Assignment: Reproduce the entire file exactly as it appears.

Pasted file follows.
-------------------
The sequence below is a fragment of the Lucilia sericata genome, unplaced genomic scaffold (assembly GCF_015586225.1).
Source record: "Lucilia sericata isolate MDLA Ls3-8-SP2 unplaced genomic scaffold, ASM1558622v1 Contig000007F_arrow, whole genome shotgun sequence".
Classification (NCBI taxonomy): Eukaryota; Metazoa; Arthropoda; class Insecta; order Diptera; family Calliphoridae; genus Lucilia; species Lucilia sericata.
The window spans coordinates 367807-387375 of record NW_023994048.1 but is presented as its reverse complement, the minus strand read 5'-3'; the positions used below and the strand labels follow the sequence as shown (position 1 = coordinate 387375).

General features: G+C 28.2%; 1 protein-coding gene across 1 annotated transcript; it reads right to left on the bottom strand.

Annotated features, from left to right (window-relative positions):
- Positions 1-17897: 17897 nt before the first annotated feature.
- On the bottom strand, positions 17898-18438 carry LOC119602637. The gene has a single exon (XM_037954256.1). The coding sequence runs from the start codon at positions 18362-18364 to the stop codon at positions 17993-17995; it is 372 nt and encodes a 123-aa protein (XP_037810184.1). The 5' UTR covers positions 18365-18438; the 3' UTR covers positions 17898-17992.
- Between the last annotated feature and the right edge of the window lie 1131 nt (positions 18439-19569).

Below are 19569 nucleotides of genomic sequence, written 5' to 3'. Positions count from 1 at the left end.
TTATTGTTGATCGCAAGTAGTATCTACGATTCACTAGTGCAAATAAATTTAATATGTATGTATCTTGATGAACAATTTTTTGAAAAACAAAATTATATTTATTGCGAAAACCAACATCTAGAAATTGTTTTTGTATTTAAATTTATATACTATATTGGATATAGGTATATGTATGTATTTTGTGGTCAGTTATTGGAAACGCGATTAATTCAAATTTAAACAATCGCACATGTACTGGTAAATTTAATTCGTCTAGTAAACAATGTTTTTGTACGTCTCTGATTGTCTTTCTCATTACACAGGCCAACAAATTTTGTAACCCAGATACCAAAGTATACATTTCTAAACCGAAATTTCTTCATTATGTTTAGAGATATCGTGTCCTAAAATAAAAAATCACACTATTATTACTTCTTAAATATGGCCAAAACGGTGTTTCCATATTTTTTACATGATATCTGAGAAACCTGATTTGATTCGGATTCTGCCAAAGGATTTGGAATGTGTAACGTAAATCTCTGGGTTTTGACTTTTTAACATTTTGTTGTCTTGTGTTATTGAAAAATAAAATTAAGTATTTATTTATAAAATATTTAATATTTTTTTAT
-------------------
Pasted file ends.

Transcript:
The sequence below is a fragment of the Lucilia sericata genome, unplaced genomic scaffold (assembly GCF_015586225.1).
Source record: "Lucilia sericata isolate MDLA Ls3-8-SP2 unplaced genomic scaffold, ASM1558622v1 Contig000007F_arrow, whole genome shotgun sequence".
Classification (NCBI taxonomy): Eukaryota; Metazoa; Arthropoda; class Insecta; order Diptera; family Calliphoridae; genus Lucilia; species Lucilia sericata.
The window spans coordinates 367807-387375 of record NW_023994048.1 but is presented as its reverse complement, the minus strand read 5'-3'; the positions used below and the strand labels follow the sequence as shown (position 1 = coordinate 387375).

General features: G+C 28.2%; 1 protein-coding gene across 1 annotated transcript; it reads right to left on the bottom strand.

Annotated features, from left to right (window-relative positions):
- Positions 1-17897: 17897 nt before the first annotated feature.
- On the bottom strand, positions 17898-18438 carry LOC119602637. The gene has a single exon (XM_037954256.1). The coding sequence runs from the start codon at positions 18362-18364 to the stop codon at positions 17993-17995; it is 372 nt and encodes a 123-aa protein (XP_037810184.1). The 5' UTR covers positions 18365-18438; the 3' UTR covers positions 17898-17992.
- Between the last annotated feature and the right edge of the window lie 1131 nt (positions 18439-19569).

Below are 19569 nucleotides of genomic sequence, written 5' to 3'. Positions count from 1 at the left end.
TTATTGTTGATCGCAAGTAGTATCTACGATTCACTAGTGCAAATAAATTTAATATGTATGTATCTTGATGAACAATTTTTTGAAAAACAAAATTATATTTATTGCGAAAACCAACATCTAGAAATTGTTTTTGTATTTAAATTTATATACTATATTGGATATAGGTATATGTATGTATTTTGTGGTCAGTTATTGGAAACGCGATTAATTCAAATTTAAACAATCGCACATGTACTGGTAAATTTAATTCGTCTAGTAAACAATGTTTTTGTACGTCTCTGATTGTCTTTCTCATTACACAGGCCAACAAATTTTGTAACCCAGATACCAAAGTATACATTTCTAAACCGAAATTTCTTCATTATGTTTAGAGATATCGTGTCCTAAAATAAAAAATCACACTATTATTACTTCTTAAATATGGCCAAAACGGTGTTTCCATATTTTTTACATGATATCTGAGAAACCTGATTTGATTCGGATTCTGCCAAAGGATTTGGAATGTGTAACGTAAATCTCTGGGTTTTGACTTTTTAACATTTTGTTGTCTTGTGTTATTGAAAAATAAAATTAAGTATTTATTTATAAAATATTTAATATTTTTTTAT